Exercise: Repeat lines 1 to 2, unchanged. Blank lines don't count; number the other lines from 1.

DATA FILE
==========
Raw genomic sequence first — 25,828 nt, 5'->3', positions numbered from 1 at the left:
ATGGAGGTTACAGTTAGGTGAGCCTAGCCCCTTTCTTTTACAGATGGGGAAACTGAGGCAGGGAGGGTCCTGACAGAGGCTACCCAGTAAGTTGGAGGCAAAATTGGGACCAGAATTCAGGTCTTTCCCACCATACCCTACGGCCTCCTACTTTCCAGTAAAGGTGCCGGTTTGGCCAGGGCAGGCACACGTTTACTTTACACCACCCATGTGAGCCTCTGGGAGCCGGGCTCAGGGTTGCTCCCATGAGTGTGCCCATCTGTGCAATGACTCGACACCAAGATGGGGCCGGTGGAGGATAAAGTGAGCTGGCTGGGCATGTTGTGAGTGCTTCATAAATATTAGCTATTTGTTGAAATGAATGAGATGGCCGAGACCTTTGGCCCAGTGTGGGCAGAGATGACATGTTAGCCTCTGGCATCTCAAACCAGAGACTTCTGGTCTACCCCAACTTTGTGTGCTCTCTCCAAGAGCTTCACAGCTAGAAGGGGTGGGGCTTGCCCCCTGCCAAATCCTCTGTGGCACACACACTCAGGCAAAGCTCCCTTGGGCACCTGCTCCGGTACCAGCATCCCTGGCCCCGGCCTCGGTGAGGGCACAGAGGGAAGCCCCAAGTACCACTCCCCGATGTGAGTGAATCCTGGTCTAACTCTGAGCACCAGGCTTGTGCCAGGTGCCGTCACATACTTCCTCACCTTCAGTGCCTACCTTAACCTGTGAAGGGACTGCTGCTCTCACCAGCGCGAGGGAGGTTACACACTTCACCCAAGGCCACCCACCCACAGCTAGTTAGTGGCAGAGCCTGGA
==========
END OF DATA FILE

Raw genomic sequence first — 25,828 nt, 5'->3', positions numbered from 1 at the left:
ATGGAGGTTACAGTTAGGTGAGCCTAGCCCCTTTCTTTTACAGATGGGGAAACTGAGGCAGGGAGGGTCCTGACAGAGGCTACCCAGTAAGTTGGAGGCAAAATTGGGACCAGAATTCAGGTCTTTCCCACCATACCCTACGGCCTCCTACTTTCCAGTAAAGGTGCCGGTTTGGCCAGGGCAGGCACACGTTTACTTTACACCACCCATGTGAGCCTCTGGGAGCCGGGCTCAGGGTTGCTCCCATGAGTGTGCCCATCTGTGCAATGACTCGACACCAAGATGGGGCCGGTGGAGGATAAAGTGAGCTGGCTGGGCATGTTGTGAGTGCTTCATAAATATTAGCTATTTGTTGAAATGAATGAGATGGCCGAGACCTTTGGCCCAGTGTGGGCAGAGATGACATGTTAGCCTCTGGCATCTCAAACCAGAGACTTCTGGTCTACCCCAACTTTGTGTGCTCTCTCCAAGAGCTTCACAGCTAGAAGGGGTGGGGCTTGCCCCCTGCCAAATCCTCTGTGGCACACACACTCAGGCAAAGCTCCCTTGGGCACCTGCTCCGGTACCAGCATCCCTGGCCCCGGCCTCGGTGAGGGCACAGAGGGAAGCCCCAAGTACCACTCCCCGATGTGAGTGAATCCTGGTCTAACTCTGAGCACCAGGCTTGTGCCAGGTGCCGTCACATACTTCCTCACCTTCAGTGCCTACCTTAACCTGTGAAGGGACTGCTGCTCTCACCAGCGCGAGGGAGGTTACACACTTCACCCAAGGCCACCCACCCACAGCTAGTTAGTGGCAGAGCCTGGA